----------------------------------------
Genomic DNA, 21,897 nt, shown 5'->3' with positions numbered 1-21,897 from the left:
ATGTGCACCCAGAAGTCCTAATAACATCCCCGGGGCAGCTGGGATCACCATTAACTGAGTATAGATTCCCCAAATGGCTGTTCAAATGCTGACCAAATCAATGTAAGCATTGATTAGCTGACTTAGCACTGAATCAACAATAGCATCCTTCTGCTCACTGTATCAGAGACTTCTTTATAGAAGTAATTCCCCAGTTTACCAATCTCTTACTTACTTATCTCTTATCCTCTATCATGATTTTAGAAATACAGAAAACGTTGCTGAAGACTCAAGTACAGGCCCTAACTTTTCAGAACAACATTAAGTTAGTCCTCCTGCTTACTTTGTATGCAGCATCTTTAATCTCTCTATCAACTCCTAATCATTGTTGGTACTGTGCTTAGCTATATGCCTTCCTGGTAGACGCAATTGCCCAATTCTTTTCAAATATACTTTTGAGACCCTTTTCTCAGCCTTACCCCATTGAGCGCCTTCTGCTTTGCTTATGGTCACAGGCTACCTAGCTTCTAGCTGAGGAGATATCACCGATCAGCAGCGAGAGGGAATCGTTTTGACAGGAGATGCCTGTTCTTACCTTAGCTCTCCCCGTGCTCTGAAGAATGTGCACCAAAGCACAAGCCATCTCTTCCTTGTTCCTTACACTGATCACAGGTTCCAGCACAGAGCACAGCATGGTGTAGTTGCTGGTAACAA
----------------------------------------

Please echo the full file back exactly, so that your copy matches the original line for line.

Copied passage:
Genomic DNA, 21,897 nt, shown 5'->3' with positions numbered 1-21,897 from the left:
ATGTGCACCCAGAAGTCCTAATAACATCCCCGGGGCAGCTGGGATCACCATTAACTGAGTATAGATTCCCCAAATGGCTGTTCAAATGCTGACCAAATCAATGTAAGCATTGATTAGCTGACTTAGCACTGAATCAACAATAGCATCCTTCTGCTCACTGTATCAGAGACTTCTTTATAGAAGTAATTCCCCAGTTTACCAATCTCTTACTTACTTATCTCTTATCCTCTATCATGATTTTAGAAATACAGAAAACGTTGCTGAAGACTCAAGTACAGGCCCTAACTTTTCAGAACAACATTAAGTTAGTCCTCCTGCTTACTTTGTATGCAGCATCTTTAATCTCTCTATCAACTCCTAATCATTGTTGGTACTGTGCTTAGCTATATGCCTTCCTGGTAGACGCAATTGCCCAATTCTTTTCAAATATACTTTTGAGACCCTTTTCTCAGCCTTACCCCATTGAGCGCCTTCTGCTTTGCTTATGGTCACAGGCTACCTAGCTTCTAGCTGAGGAGATATCACCGATCAGCAGCGAGAGGGAATCGTTTTGACAGGAGATGCCTGTTCTTACCTTAGCTCTCCCCGTGCTCTGAAGAATGTGCACCAAAGCACAAGCCATCTCTTCCTTGTTCCTTACACTGATCACAGGTTCCAGCACAGAGCACAGCATGGTGTAGTTGCTGGTAACAA